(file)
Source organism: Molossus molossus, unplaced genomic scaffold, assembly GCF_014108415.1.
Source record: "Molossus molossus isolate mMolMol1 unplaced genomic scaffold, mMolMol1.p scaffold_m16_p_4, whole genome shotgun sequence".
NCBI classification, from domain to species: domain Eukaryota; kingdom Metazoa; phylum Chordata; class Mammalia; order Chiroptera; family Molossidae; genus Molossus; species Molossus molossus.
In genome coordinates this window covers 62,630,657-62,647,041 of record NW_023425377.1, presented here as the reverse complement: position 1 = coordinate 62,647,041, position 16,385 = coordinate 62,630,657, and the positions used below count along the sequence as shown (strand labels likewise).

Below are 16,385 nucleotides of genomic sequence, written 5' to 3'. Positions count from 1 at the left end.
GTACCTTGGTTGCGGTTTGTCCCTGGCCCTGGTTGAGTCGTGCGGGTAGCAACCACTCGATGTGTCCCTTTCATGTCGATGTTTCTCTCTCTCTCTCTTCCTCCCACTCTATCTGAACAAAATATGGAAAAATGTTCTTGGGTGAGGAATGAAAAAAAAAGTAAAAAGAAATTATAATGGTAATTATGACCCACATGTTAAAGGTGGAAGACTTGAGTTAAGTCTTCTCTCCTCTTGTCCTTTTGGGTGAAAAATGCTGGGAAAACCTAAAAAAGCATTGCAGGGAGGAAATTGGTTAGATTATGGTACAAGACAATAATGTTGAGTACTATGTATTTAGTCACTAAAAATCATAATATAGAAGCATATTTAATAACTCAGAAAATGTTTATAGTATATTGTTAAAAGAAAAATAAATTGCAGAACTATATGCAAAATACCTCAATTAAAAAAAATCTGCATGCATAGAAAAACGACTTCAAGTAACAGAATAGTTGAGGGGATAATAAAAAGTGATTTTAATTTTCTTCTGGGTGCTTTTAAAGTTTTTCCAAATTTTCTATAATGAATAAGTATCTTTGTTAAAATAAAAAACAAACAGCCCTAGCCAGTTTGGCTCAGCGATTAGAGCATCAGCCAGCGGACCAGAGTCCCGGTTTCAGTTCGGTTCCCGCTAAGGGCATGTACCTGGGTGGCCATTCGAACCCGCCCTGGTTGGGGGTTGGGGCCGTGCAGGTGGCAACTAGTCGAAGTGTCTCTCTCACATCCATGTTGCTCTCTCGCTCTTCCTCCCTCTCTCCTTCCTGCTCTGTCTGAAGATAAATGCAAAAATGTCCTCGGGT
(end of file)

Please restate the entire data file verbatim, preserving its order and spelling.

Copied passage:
Source organism: Molossus molossus, unplaced genomic scaffold, assembly GCF_014108415.1.
Source record: "Molossus molossus isolate mMolMol1 unplaced genomic scaffold, mMolMol1.p scaffold_m16_p_4, whole genome shotgun sequence".
NCBI classification, from domain to species: domain Eukaryota; kingdom Metazoa; phylum Chordata; class Mammalia; order Chiroptera; family Molossidae; genus Molossus; species Molossus molossus.
In genome coordinates this window covers 62,630,657-62,647,041 of record NW_023425377.1, presented here as the reverse complement: position 1 = coordinate 62,647,041, position 16,385 = coordinate 62,630,657, and the positions used below count along the sequence as shown (strand labels likewise).

Below are 16,385 nucleotides of genomic sequence, written 5' to 3'. Positions count from 1 at the left end.
GTACCTTGGTTGCGGTTTGTCCCTGGCCCTGGTTGAGTCGTGCGGGTAGCAACCACTCGATGTGTCCCTTTCATGTCGATGTTTCTCTCTCTCTCTCTTCCTCCCACTCTATCTGAACAAAATATGGAAAAATGTTCTTGGGTGAGGAATGAAAAAAAAAGTAAAAAGAAATTATAATGGTAATTATGACCCACATGTTAAAGGTGGAAGACTTGAGTTAAGTCTTCTCTCCTCTTGTCCTTTTGGGTGAAAAATGCTGGGAAAACCTAAAAAAGCATTGCAGGGAGGAAATTGGTTAGATTATGGTACAAGACAATAATGTTGAGTACTATGTATTTAGTCACTAAAAATCATAATATAGAAGCATATTTAATAACTCAGAAAATGTTTATAGTATATTGTTAAAAGAAAAATAAATTGCAGAACTATATGCAAAATACCTCAATTAAAAAAAATCTGCATGCATAGAAAAACGACTTCAAGTAACAGAATAGTTGAGGGGATAATAAAAAGTGATTTTAATTTTCTTCTGGGTGCTTTTAAAGTTTTTCCAAATTTTCTATAATGAATAAGTATCTTTGTTAAAATAAAAAACAAACAGCCCTAGCCAGTTTGGCTCAGCGATTAGAGCATCAGCCAGCGGACCAGAGTCCCGGTTTCAGTTCGGTTCCCGCTAAGGGCATGTACCTGGGTGGCCATTCGAACCCGCCCTGGTTGGGGGTTGGGGCCGTGCAGGTGGCAACTAGTCGAAGTGTCTCTCTCACATCCATGTTGCTCTCTCGCTCTTCCTCCCTCTCTCCTTCCTGCTCTGTCTGAAGATAAATGCAAAAATGTCCTCGGGT